3. The euphoric phase of the digitalisation of photography

Enthusiasm for technology and rigidity in conservative behaviour patterns

The euphoric phase of digitalisation, as it can be referred to here, has been and is characterised by experimentation with technical innovations. Parameters like depth of focus, resolution and “cleanness”1 seem to play a central role here. One wants to present photography in a large and clear format, hyperreal and cleanly. The new technologies make it possible: imagesetters and ink jet printers produce the large formats on rolls, which, pressed behind acrylic, provide the desired photograph-like surface. In the post-processing of the digital or digitalised photo data, the best image parts from various capture moments are collaged together without the break lines remaining recognisable for viewers. Photographed areas are cleaned up and unintended details are retroactively deleted: trash, street signs, people – all of the “unattractive” traces of the recording that might still have preserved and displayed information about the capture moment (in the sense of Roland Barthes), but which were not intended by the creator of the image. Falling lines or lens distortions are manipulated in post-production, and all lines in the image are retroactively straightened: the result is the allegedly perfectly and completely composed and arranged image.

Especially the recordings of the so-called Becher pupils are distinguished by compositional stringency. The photos of her teachers Bernd and Hilla Becher follow fixed formal parameters: prevailing is soft sunlight shrouded in clouds, meant to prevent the registering of cast shadows, overexposures and strong reflections. The found, most important object of the representation is always positioned in the same place in the interests of series production. Falling lines are straightened with the help of the large-format standard (absence of distortion). The focus is on the production of a series, the individual images of which demonstrate the same compositional and aesthetic quality. This choice of an artistic strategy of “formal stringency” has the advantage that a recognisable quality is created and that the individual works can join the ranks of the body of work. On the other hand, specifications and limitations are then set for the creative process, which impair a certain openness toward an orientation to the situation. Found image motifs must primarily function in the interest of the series and continue to demonstrate their formalities.

The possibilities of digital image manipulation now provide precisely the ingenious tool for observing the formal stringency of a series, as the photographic recordings can now still also be retroactively adapted to the chosen idea and language of form.
In the beginnings of the digitalisation of photography (see time bar2/Start in 1990 with Photoshop 1.0), the possibility of the digital manipulation of images with Photoshop as a new tool for dealing with photography was celebrated, and the digital portfolio of effects (especially apparent in the advertising of the early 1990s) was thus used exhaustively. The actual technical revolution we were dealing with at this time was thereby merely played around with and initially continued to follow the passed-down conservative specifications of photography.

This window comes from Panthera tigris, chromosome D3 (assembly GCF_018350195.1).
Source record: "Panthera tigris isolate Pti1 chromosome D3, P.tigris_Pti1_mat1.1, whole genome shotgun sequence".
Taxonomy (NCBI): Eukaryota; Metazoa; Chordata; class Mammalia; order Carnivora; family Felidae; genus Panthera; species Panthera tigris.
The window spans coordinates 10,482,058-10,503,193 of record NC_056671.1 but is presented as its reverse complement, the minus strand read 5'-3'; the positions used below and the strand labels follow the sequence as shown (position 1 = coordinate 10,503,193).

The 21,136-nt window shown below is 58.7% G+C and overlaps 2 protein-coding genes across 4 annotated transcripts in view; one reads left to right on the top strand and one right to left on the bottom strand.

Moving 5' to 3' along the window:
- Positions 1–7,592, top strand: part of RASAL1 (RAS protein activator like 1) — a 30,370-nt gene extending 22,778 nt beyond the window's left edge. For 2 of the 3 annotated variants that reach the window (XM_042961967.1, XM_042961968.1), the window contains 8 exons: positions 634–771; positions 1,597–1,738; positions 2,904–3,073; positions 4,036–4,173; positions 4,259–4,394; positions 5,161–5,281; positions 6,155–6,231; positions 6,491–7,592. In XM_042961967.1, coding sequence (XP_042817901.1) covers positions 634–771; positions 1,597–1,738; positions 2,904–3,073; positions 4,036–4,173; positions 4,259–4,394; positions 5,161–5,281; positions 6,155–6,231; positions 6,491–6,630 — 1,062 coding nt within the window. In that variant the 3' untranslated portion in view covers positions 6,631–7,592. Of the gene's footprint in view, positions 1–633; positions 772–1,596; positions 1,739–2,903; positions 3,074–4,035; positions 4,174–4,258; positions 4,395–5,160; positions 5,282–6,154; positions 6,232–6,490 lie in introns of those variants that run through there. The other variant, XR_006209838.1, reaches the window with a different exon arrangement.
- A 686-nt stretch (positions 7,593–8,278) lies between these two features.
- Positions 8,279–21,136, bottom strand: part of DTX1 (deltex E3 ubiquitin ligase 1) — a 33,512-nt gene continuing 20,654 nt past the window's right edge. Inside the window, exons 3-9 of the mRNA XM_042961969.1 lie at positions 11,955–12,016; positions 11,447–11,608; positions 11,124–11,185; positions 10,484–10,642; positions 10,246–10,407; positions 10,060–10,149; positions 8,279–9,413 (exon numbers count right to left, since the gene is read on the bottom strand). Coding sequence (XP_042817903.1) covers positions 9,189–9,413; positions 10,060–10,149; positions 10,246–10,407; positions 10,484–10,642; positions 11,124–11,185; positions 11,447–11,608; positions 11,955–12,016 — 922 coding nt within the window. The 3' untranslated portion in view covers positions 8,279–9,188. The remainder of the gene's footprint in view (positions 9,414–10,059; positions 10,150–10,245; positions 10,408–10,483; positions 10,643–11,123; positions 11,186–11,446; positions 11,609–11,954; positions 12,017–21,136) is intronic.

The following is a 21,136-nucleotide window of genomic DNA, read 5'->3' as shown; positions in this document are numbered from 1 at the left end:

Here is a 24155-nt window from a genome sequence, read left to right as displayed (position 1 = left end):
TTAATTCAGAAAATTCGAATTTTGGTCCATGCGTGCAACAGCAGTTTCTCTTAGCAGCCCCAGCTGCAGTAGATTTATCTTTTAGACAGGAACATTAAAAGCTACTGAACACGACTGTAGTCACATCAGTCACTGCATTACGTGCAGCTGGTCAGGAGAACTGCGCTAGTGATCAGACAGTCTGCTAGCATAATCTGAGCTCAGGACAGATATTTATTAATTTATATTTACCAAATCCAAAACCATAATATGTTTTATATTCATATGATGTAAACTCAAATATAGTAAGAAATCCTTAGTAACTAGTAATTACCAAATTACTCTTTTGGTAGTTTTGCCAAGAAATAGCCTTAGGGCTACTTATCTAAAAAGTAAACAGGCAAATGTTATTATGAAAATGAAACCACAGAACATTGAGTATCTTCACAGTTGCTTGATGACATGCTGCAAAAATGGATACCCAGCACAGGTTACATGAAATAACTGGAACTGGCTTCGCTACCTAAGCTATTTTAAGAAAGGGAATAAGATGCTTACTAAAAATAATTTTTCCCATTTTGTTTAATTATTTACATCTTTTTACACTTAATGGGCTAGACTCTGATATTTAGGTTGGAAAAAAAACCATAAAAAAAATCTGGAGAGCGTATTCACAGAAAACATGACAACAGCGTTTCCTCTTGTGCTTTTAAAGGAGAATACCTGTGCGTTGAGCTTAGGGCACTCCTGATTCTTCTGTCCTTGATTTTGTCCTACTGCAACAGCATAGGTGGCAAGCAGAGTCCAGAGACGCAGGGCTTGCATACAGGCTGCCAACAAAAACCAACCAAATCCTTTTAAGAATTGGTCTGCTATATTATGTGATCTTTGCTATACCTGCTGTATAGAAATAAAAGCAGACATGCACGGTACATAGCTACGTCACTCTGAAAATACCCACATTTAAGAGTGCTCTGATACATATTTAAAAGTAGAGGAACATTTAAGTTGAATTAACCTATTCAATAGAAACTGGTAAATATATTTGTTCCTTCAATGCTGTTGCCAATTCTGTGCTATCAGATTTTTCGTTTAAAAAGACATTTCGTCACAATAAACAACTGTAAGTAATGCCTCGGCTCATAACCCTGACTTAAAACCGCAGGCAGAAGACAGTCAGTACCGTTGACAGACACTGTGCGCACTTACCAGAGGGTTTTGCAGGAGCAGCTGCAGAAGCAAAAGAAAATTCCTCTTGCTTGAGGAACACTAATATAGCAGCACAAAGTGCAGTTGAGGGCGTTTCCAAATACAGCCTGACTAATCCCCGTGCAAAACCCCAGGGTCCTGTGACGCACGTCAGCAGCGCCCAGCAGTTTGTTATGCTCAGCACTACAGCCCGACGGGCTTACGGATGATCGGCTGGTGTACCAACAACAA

“Although they profit from the advantages of the fluid image, many actors decline to explore its new potential and instead prefer to extend a status quo that is just as marked by the retention of formats as the morphology of the equipment. At the beginning of the 21st century, while digital data storage devices were establishing themselves everywhere, a magazine still continued to look like a magazine, a camera like a camera, a print like a print, as if nothing had changed, or at least very little.”3 (André Gunthert)

The persistence in conservative behavioural patterns in photography and in digital photo graphics can be understood as a reaction and as a sign of deep insecurity due to the rapid co-optation of the optical industry by computer technology. The Digital Divide was discussed at the time as a socio-economic divide and a societal phenomenon, whereas this appears to still only be of significance today in the context of international comparison. At the beginning of the 1990s, those actors in both the applied and artistic sectors who had access to current hardware and software and to the knowledge of how to deal with these were at an advantage. The first digital photo graphics and photo collage works presented in museums initially fascinated visitors with their brilliance and size. Ink jet prints on rolls pressed behind acrylic demonstrate a seemingly photographic surface that leads viewers to interpret these images as “photographs” in the conventional sense and to assign existing patterns of reflection and stylistic directions to them: for example, the American “New Color Photography” or “Neue Sachlichkeit” (new objectivity) in Germany.

(text/artworkBirgitWudtke©2020)

 

1 „cleanness“also see the lecture: Franziska Heller (Universität Zürich): Ständig zurück in die Zukunft. »Mythos Digital« und Konzepte der Mediengeschichte im Alltag, congress: Post-Digitalität und Film, University of Hamburg 19./20. July 2013; see also „cleanliness“ Hayward 2013, page 106f.
2 See time bar in chapter 3, pages 29 – 53; Wudtke, Birgit: Fotokunst in Zeiten der Digitalisierung. Künstlerische Strategien in der Digitalen und Postdigitalen Phase. transcript Verlag, Bielefeld 2016
3 Gunthert, 2019, page 18

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